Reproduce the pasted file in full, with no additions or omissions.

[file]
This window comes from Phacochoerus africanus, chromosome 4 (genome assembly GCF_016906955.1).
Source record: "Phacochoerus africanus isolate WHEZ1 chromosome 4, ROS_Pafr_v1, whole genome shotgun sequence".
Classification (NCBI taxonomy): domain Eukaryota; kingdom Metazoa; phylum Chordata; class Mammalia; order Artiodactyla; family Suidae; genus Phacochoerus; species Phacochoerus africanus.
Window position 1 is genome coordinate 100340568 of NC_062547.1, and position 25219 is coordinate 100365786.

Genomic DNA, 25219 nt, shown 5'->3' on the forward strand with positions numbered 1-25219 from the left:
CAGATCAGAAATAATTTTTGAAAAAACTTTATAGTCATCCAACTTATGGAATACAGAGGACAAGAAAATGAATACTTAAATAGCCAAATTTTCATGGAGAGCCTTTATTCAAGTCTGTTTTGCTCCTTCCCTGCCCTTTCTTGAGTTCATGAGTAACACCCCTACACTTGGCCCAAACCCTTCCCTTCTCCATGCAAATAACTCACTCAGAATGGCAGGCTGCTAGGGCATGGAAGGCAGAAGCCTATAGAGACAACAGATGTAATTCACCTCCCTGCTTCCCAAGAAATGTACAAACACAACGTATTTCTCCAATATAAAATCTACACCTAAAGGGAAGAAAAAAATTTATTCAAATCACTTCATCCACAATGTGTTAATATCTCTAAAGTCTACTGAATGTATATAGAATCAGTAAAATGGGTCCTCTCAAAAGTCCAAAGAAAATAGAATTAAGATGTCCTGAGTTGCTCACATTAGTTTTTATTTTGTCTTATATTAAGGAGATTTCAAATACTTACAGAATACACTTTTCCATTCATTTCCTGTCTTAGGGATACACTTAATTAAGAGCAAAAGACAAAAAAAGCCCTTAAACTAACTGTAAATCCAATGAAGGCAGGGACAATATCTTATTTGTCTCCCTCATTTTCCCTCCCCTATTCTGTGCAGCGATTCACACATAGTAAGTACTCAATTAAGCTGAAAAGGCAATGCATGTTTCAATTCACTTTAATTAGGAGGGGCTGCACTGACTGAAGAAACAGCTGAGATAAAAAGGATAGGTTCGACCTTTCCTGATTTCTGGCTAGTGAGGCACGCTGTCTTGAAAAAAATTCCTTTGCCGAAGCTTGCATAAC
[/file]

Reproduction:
This window comes from Phacochoerus africanus, chromosome 4 (genome assembly GCF_016906955.1).
Source record: "Phacochoerus africanus isolate WHEZ1 chromosome 4, ROS_Pafr_v1, whole genome shotgun sequence".
Classification (NCBI taxonomy): domain Eukaryota; kingdom Metazoa; phylum Chordata; class Mammalia; order Artiodactyla; family Suidae; genus Phacochoerus; species Phacochoerus africanus.
Window position 1 is genome coordinate 100340568 of NC_062547.1, and position 25219 is coordinate 100365786.

Genomic DNA, 25219 nt, shown 5'->3' on the forward strand with positions numbered 1-25219 from the left:
CAGATCAGAAATAATTTTTGAAAAAACTTTATAGTCATCCAACTTATGGAATACAGAGGACAAGAAAATGAATACTTAAATAGCCAAATTTTCATGGAGAGCCTTTATTCAAGTCTGTTTTGCTCCTTCCCTGCCCTTTCTTGAGTTCATGAGTAACACCCCTACACTTGGCCCAAACCCTTCCCTTCTCCATGCAAATAACTCACTCAGAATGGCAGGCTGCTAGGGCATGGAAGGCAGAAGCCTATAGAGACAACAGATGTAATTCACCTCCCTGCTTCCCAAGAAATGTACAAACACAACGTATTTCTCCAATATAAAATCTACACCTAAAGGGAAGAAAAAAATTTATTCAAATCACTTCATCCACAATGTGTTAATATCTCTAAAGTCTACTGAATGTATATAGAATCAGTAAAATGGGTCCTCTCAAAAGTCCAAAGAAAATAGAATTAAGATGTCCTGAGTTGCTCACATTAGTTTTTATTTTGTCTTATATTAAGGAGATTTCAAATACTTACAGAATACACTTTTCCATTCATTTCCTGTCTTAGGGATACACTTAATTAAGAGCAAAAGACAAAAAAAGCCCTTAAACTAACTGTAAATCCAATGAAGGCAGGGACAATATCTTATTTGTCTCCCTCATTTTCCCTCCCCTATTCTGTGCAGCGATTCACACATAGTAAGTACTCAATTAAGCTGAAAAGGCAATGCATGTTTCAATTCACTTTAATTAGGAGGGGCTGCACTGACTGAAGAAACAGCTGAGATAAAAAGGATAGGTTCGACCTTTCCTGATTTCTGGCTAGTGAGGCACGCTGTCTTGAAAAAAATTCCTTTGCCGAAGCTTGCATAAC